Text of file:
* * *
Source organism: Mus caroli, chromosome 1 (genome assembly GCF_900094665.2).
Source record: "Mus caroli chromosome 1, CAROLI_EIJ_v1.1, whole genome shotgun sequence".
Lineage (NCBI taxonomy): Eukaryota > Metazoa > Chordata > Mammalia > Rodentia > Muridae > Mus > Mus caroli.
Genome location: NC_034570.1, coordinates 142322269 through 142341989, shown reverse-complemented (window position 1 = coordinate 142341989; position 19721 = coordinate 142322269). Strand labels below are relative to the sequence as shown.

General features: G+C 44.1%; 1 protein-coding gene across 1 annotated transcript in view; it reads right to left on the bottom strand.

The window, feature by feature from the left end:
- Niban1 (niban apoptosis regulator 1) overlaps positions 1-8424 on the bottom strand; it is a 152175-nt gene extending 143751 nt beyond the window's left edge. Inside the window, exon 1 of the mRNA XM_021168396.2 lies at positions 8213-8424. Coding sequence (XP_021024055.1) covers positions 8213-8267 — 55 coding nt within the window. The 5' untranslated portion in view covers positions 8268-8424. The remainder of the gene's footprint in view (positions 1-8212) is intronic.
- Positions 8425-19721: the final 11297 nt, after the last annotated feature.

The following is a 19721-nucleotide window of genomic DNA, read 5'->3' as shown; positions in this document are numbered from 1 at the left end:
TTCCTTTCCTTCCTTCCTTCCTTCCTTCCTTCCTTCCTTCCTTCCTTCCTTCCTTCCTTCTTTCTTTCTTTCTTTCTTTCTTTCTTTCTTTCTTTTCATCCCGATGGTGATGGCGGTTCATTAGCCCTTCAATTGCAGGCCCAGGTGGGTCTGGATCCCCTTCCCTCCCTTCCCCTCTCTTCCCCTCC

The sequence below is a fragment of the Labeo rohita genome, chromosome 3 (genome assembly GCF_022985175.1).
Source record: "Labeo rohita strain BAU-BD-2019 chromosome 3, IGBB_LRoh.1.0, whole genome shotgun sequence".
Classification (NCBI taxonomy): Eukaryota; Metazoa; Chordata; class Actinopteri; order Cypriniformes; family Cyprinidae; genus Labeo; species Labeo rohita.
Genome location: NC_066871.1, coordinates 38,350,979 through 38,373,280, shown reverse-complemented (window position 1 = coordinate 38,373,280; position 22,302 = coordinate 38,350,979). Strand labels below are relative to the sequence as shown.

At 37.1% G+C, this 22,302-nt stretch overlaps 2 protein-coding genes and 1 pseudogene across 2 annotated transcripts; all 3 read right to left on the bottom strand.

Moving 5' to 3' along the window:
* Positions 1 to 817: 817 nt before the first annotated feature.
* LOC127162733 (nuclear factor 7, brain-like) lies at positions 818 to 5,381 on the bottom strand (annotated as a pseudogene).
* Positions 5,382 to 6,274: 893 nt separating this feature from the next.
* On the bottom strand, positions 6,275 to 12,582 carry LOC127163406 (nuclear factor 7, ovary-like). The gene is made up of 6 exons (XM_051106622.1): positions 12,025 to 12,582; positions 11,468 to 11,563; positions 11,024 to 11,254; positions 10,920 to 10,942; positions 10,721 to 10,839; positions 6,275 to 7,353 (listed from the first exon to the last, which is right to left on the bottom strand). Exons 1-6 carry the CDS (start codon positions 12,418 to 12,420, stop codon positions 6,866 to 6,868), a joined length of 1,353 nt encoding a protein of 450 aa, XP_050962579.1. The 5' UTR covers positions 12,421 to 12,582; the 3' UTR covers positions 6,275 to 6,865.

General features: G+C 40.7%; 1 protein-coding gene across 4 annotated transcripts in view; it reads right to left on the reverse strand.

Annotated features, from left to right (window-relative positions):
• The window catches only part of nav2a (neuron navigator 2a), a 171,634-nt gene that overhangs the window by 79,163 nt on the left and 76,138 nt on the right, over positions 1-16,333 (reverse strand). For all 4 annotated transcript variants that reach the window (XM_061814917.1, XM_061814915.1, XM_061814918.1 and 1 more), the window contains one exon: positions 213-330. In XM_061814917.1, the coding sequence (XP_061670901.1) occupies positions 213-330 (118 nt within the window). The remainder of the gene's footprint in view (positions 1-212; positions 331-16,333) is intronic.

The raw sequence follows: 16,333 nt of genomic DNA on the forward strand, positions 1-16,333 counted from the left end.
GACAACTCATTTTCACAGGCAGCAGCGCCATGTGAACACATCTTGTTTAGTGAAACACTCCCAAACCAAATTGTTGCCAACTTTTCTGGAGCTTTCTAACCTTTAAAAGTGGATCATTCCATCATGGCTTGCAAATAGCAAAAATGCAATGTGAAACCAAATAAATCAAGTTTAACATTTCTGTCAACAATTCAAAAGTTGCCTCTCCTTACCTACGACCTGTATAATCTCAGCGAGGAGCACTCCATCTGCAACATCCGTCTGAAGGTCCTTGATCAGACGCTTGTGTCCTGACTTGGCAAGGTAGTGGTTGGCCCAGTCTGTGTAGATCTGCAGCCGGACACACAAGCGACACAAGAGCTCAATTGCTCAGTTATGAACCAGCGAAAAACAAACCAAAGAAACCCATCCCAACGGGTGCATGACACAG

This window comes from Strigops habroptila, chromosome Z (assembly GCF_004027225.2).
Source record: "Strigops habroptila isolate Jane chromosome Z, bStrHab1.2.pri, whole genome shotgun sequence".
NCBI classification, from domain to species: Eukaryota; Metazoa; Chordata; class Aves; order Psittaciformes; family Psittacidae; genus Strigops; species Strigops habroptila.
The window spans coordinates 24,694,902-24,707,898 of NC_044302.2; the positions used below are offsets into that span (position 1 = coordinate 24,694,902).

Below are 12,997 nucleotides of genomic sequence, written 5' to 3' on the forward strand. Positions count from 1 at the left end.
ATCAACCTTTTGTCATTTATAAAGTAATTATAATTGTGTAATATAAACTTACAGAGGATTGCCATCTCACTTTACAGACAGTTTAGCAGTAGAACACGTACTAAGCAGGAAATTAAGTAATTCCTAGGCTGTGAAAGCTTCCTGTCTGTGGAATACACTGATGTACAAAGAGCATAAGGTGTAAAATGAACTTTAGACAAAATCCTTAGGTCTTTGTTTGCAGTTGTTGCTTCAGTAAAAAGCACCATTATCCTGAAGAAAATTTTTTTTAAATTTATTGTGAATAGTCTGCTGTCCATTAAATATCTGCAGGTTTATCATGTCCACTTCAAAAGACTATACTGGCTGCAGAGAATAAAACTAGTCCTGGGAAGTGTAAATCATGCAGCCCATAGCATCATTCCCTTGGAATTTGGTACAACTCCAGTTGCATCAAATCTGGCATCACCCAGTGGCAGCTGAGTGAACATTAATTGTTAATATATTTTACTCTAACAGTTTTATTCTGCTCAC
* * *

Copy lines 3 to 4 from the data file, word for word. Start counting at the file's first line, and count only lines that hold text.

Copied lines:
Lineage (NCBI taxonomy): Eukaryota > Metazoa > Chordata > Mammalia > Rodentia > Muridae > Mus > Mus caroli.
Genome location: NC_034570.1, coordinates 142322269 through 142341989, shown reverse-complemented (window position 1 = coordinate 142341989; position 19721 = coordinate 142322269). Strand labels below are relative to the sequence as shown.